DNA gives its backing to workers in KFC dispute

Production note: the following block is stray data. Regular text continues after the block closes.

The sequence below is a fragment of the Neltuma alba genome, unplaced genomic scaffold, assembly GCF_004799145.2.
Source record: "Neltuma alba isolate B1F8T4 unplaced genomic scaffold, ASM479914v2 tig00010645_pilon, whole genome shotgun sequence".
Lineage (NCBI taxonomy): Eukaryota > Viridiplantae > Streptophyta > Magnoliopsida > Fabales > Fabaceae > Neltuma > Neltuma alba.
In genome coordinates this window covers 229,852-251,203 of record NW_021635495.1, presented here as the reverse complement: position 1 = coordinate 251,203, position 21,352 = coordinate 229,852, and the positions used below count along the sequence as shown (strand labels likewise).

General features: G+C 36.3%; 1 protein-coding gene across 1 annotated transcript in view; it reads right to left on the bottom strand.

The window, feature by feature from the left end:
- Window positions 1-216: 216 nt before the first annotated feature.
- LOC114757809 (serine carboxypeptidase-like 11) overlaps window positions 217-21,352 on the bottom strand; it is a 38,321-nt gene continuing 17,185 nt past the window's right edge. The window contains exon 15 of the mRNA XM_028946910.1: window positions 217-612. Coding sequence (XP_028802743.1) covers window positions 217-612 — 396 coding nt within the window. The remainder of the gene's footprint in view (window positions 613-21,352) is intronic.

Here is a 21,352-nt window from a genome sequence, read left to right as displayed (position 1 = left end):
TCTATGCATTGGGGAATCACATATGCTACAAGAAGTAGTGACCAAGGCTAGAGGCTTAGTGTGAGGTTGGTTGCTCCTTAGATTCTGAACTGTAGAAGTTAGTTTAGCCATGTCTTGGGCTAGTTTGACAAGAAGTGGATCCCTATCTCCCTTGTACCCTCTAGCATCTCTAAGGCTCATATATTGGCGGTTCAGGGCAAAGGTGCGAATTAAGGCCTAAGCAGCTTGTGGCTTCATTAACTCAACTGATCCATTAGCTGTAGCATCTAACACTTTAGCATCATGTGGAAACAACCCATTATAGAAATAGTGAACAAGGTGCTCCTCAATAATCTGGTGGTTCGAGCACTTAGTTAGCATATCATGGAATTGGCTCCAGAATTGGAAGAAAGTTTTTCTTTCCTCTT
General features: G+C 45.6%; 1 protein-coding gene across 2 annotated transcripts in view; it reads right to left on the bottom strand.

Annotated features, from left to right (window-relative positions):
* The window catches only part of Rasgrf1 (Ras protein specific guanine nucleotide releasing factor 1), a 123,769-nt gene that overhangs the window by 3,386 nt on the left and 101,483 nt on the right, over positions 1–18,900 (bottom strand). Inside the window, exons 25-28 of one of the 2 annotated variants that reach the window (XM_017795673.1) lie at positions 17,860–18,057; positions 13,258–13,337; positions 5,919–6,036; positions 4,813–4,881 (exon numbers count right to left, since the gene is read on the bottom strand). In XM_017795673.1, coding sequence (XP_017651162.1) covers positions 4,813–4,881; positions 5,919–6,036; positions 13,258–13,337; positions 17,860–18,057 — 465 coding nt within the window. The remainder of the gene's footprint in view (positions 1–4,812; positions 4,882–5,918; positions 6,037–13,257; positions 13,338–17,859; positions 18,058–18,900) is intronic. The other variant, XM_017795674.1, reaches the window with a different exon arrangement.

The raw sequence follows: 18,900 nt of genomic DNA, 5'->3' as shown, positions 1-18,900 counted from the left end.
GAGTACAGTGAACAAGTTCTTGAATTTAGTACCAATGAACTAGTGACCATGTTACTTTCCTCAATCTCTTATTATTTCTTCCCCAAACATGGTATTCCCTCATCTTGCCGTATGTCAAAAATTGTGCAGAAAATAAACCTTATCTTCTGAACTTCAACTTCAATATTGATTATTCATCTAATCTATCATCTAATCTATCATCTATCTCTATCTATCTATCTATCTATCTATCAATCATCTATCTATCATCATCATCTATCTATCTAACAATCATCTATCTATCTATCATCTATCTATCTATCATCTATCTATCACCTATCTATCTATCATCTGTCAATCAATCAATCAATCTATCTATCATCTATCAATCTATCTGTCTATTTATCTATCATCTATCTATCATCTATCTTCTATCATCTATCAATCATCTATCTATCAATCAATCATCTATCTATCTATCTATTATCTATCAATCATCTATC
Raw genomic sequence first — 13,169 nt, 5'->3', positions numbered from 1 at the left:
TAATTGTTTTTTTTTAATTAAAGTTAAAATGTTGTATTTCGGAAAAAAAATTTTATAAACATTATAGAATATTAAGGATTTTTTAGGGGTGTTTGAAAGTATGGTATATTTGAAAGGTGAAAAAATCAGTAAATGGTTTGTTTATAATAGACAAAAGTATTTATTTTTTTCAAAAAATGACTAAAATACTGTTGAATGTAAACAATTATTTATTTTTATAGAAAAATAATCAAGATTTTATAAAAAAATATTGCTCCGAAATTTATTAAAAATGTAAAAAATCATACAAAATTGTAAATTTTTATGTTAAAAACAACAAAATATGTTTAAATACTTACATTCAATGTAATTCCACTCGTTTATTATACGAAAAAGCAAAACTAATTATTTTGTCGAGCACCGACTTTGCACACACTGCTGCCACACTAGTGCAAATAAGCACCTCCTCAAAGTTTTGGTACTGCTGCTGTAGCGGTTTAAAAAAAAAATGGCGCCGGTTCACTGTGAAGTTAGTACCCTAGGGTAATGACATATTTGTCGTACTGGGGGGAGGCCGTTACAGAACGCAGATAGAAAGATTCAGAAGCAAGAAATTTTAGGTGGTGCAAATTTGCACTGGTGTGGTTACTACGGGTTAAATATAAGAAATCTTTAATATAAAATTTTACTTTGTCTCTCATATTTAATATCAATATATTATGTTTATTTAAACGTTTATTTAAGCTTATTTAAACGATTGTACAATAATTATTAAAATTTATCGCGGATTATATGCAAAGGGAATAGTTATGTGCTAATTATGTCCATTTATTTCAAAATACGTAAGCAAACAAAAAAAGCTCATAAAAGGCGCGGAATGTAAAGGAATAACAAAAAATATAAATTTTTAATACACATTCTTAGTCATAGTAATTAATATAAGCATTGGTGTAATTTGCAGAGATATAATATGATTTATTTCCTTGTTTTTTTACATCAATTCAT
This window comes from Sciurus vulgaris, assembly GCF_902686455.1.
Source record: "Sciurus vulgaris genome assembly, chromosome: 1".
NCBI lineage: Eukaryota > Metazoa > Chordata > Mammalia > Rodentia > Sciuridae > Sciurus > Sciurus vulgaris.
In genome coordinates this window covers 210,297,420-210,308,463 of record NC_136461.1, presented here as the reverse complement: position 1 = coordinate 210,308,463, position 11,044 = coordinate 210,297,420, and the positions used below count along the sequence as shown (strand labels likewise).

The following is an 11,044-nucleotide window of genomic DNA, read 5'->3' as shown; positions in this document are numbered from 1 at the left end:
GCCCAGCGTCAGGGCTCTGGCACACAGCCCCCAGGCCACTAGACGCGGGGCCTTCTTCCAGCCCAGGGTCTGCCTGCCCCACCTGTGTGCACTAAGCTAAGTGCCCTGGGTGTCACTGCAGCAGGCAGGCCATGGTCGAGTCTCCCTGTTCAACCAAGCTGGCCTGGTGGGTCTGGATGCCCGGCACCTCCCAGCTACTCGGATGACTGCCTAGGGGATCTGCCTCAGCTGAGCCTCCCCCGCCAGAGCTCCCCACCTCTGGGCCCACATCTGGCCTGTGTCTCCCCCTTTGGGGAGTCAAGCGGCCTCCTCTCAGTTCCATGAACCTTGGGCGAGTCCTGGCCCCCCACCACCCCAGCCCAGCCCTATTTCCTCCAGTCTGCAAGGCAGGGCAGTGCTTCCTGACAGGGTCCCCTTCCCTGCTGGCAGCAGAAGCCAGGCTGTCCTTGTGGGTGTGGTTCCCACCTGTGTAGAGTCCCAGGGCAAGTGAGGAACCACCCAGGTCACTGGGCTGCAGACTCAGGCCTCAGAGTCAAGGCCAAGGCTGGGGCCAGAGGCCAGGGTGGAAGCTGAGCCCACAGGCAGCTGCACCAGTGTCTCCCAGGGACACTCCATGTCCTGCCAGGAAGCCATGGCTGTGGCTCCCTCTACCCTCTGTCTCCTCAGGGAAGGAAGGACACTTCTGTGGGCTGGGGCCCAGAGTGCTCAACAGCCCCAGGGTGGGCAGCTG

THE Democratic National Alliance has thrown its support behind the Kentucky Fried Chicken employees affected by recent negotiations with franchise owner Restaurants Bahamas Limited. As with the New Providence Road Improvement Project (NPRIP) workers a few months ago, DNA candidates and representatives said they are prepared to listen to the concerns of disfranchised employees and fight for those who cannot fight for themselves. It is unfortunate, the DNA said, that Labour Minister Dion Foulkes has proven to be "unable or unwilling" to swiftly address this issue in the best interest of concerned KFC employees. "Once again, Mr Foulkes has demonstrated his inability to protect the most vulnerable in our society, working families," said the party statement. Leader of the DNA Branville McCartney said: "The right of workers to organise and petition their working conditions is inherently Bahamian, it is a part of our fabric. The DNA is prepared to protect that right at all costs." The DNA strongly urged Mr Foulkes, the Bahamas Hotel Catering and Allied Workers Union and KFC owner, RBL, to reach a swift and immediate resolution that protects the interest of workers. The party said it will continue to champion workers' rights and map out the way forward for swiftly resolving union and management disputes. "A DNA government will be one where workers are seen as the beneficiaries instead of adversaries of government," the statement said. The DNA said it recognises that it is time the "diligent, mobile workers of this nation reap the benefits of their labour and, in doing that, a DNA-government will be their support system to facilitate this progression". On Tuesday, the Bahamas Hotel Catering and Allied Workers Union was certified as the official bargaining agent for KFC line staff by Minister Foulkes. This came in response to management's announcement that it was withdrawing recognition of the union as a dispute over wages and working conditions rages on. The move brought to an end a more than three-decades-old relationship. Although Mr Foulkes has maintained that there are no legal provisions that speak to the terms of voluntary recognition of a union, BHCAWU officials claim the decision disregarded due process and represented an outright attack on the 300 KFC workers.


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